Feeding Bees in the Spring

By Michael Bush

Editor’s Note: Michael Bush, a well-known beekeeper, researcher and spokesperson, provided us with some of his extensive writings. We’re delighted to share excerpts here; thank you Michael!

Spring for the beekeeper starts at the blooming of the maples. This is when the bees start rearing brood in earnest. It’s important from this point on that the supply of pollen and stores is not interrupted as this can interrupt brood rearing. If this is a problem, pollen patties are a common solution.

You would think something as simple as feeding would not be controversial, but it is—on several fronts. Since feeding in the spring and feeding in general overlap and since feeding in the fall when needed or leaving enough stores is how you avoid feeding in the spring, we will touch on that as well.

First, when do you feed?

Q: When is the best time to feed the bees?

A: The best thing is never to feed them, but let them gather their own stores. But if the season is a failure, as it is some years in most places, then you must feed. The best time for that is just as soon as you know they will need feeding for winter; say in August or September. October does very well, however, and even if you haven’t fed until December, better feed then than to let the bees starve.
—C.C. Miller, A Thousand Answers to Beekeeping Questions, 1917

In relation to spring management, one of the issues is the amount of stores they burn up rearing brood. They often starve in late winter or early spring because of brood rearing. They burn up a frame of honey and a frame of pollen for every frame of brood they rear. From my point of view avoiding starvation is the reason to feed. We will talk about stimulative feeding shortly.

There are many reasons to avoid feeding if you can:


  • It sets off robbing.

  • It attracts pests (ants, wasps, yellow jackets, etc.)

  • It clogs the brood nest and sets off swarming.

  • It drowns a lot of bees.

  • It’s a lot of work.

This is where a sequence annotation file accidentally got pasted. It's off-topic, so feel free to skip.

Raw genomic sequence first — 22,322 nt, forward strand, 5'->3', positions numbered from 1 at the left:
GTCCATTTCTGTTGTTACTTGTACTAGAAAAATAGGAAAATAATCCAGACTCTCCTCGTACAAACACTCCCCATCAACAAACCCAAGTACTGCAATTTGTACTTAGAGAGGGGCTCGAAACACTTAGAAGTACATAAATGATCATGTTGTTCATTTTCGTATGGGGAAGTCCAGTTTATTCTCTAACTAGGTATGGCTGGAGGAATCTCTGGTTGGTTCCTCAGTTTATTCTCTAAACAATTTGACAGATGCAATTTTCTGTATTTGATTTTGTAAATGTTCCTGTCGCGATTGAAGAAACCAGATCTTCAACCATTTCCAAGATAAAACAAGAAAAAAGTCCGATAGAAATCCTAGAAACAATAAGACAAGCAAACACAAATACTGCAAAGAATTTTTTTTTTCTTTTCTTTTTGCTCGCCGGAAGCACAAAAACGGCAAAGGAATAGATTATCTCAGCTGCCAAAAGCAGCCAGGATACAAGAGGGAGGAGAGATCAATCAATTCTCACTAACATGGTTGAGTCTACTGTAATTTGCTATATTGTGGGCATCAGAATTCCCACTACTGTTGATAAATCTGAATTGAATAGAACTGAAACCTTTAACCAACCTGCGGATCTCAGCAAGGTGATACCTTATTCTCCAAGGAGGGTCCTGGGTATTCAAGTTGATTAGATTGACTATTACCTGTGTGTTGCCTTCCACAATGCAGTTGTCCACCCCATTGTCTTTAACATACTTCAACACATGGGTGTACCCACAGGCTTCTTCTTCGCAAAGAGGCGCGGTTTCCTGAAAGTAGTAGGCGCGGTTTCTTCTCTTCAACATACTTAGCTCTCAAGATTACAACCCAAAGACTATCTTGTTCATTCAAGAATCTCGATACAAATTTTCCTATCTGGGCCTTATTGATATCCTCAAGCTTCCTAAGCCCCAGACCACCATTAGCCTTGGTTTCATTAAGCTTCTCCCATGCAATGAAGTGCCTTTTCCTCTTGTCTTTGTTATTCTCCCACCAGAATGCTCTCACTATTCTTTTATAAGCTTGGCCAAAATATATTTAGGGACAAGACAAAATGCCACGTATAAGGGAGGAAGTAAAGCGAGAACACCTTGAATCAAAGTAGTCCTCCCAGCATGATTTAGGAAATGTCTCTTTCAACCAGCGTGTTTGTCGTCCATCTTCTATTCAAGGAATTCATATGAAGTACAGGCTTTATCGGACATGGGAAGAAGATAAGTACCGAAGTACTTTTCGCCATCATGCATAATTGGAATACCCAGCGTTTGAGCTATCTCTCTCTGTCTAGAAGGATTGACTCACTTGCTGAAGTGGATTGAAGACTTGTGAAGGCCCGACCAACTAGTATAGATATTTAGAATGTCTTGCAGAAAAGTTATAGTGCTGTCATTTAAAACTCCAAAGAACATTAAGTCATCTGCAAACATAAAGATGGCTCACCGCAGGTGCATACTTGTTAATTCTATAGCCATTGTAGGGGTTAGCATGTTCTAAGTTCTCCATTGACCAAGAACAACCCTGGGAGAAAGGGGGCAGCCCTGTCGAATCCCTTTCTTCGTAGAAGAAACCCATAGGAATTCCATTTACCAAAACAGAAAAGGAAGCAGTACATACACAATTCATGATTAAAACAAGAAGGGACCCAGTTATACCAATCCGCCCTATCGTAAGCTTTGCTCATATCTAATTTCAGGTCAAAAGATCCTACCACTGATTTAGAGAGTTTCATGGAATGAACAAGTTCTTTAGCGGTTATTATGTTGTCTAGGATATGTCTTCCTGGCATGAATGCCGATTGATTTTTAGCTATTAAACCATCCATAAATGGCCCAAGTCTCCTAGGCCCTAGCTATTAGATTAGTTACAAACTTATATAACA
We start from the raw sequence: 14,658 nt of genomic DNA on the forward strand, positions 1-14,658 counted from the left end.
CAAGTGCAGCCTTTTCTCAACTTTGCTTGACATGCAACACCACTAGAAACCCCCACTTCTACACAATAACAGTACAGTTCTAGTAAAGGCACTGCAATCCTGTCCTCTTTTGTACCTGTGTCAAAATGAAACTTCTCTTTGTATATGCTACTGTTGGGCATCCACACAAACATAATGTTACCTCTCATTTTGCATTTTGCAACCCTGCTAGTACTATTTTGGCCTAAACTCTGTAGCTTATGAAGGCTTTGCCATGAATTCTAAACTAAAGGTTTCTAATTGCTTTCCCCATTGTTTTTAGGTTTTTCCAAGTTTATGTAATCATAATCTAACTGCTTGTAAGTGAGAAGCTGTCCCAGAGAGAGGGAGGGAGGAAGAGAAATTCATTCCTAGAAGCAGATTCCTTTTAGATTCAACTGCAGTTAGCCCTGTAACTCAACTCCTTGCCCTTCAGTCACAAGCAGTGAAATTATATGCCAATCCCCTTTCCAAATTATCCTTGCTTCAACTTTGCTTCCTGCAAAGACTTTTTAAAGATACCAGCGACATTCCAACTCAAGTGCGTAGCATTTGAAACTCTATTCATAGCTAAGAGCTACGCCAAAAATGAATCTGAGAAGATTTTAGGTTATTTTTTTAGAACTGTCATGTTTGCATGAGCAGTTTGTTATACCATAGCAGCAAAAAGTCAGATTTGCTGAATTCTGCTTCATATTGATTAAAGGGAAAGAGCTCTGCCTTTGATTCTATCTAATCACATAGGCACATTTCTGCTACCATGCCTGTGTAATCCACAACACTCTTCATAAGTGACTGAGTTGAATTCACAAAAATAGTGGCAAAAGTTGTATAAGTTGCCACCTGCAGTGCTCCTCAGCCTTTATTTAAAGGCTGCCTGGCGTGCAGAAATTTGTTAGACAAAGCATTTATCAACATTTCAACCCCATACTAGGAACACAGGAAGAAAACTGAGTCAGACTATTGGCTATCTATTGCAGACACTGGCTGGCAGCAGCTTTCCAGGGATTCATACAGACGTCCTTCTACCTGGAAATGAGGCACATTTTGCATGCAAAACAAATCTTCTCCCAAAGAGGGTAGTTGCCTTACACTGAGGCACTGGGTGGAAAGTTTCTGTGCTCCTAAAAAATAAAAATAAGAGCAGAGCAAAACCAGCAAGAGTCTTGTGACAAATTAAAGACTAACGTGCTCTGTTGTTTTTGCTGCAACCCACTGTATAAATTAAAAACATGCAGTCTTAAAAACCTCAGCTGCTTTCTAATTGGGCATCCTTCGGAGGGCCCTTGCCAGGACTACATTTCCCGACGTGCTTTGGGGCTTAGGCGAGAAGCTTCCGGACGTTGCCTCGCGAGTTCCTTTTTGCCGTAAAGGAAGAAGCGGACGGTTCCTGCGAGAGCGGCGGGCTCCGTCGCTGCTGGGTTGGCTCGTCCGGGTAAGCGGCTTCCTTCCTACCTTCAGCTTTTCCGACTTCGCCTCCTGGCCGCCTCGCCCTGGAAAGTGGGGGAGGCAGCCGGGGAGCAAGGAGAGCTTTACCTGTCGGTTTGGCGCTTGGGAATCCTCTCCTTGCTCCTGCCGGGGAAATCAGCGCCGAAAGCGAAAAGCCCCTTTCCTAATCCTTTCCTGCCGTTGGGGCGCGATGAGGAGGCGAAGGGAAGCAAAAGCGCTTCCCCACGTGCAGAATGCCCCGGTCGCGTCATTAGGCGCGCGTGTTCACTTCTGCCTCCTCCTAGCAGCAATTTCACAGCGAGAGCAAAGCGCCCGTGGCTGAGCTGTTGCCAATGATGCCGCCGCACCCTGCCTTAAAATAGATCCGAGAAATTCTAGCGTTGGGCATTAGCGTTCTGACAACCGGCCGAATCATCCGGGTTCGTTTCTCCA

• If you use syrup there is the effect of the pH on the microbial culture of the hive and difference in nutritional value compared to what they would have gathered on their own.


Some people feed a package constantly for the first year. In my experience this usually results in them backfilling the brood nest and swarming when they are not strong enough and often failing. Some feed spring, fall and dearth regardless of stores. Some don’t believe in feeding at all. Some steal all the honey in the fall and try to feed them back up enough to winter.

Personally I don’t feed if there is a nectar flow and they have some capped stores. Gathering nectar is what bees do. They should be encouraged to do it. I will feed in the spring if they are light, as they will not rear brood without sufficient stores. I will feed in the fall if they are light, but I always try to make sure I don’t take too much honey and leave them light. Some years, though, the fall flow fails and they are on the verge of starvation if I don’t feed. When queen rearing, during a dearth, I sometimes have to feed to get them to make cells and to get the queens to fly out and mate.

So while I do try to avoid feeding, I end up doing it very often. There is nothing wrong with feeding if you have a good reason for doing it, but my plan is to try to avoid it and leave the bees enough to live on. Also, while I think honey is the best food for them, it’s too much work to harvest it and then feed it back, so when I feed it’s either dry sugar or sugar syrup, unless I have some honey I don’t think is marketable.

Pollen, if fed, is usually fed before the first available pollen in the spring. I have not had luck getting bees to take it any other time except a fall dearth. They often won’t take it in the spring as they prefer fresh pollen.